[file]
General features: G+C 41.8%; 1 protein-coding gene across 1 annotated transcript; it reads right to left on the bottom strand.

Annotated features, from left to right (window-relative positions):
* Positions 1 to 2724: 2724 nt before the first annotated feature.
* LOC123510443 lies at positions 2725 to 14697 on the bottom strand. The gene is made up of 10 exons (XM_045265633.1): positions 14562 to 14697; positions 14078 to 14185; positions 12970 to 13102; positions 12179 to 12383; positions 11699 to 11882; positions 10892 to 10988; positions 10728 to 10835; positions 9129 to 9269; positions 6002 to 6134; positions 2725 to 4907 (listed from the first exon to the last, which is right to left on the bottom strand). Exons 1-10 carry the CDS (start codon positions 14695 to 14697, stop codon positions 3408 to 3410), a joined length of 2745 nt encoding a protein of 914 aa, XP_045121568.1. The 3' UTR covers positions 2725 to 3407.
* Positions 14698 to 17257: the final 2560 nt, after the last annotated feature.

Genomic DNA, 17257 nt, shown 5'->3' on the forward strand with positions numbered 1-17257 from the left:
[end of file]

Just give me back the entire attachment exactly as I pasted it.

General features: G+C 41.8%; 1 protein-coding gene across 1 annotated transcript; it reads right to left on the bottom strand.

Annotated features, from left to right (window-relative positions):
* Positions 1 to 2724: 2724 nt before the first annotated feature.
* LOC123510443 lies at positions 2725 to 14697 on the bottom strand. The gene is made up of 10 exons (XM_045265633.1): positions 14562 to 14697; positions 14078 to 14185; positions 12970 to 13102; positions 12179 to 12383; positions 11699 to 11882; positions 10892 to 10988; positions 10728 to 10835; positions 9129 to 9269; positions 6002 to 6134; positions 2725 to 4907 (listed from the first exon to the last, which is right to left on the bottom strand). Exons 1-10 carry the CDS (start codon positions 14695 to 14697, stop codon positions 3408 to 3410), a joined length of 2745 nt encoding a protein of 914 aa, XP_045121568.1. The 3' UTR covers positions 2725 to 3407.
* Positions 14698 to 17257: the final 2560 nt, after the last annotated feature.

Genomic DNA, 17257 nt, shown 5'->3' on the forward strand with positions numbered 1-17257 from the left: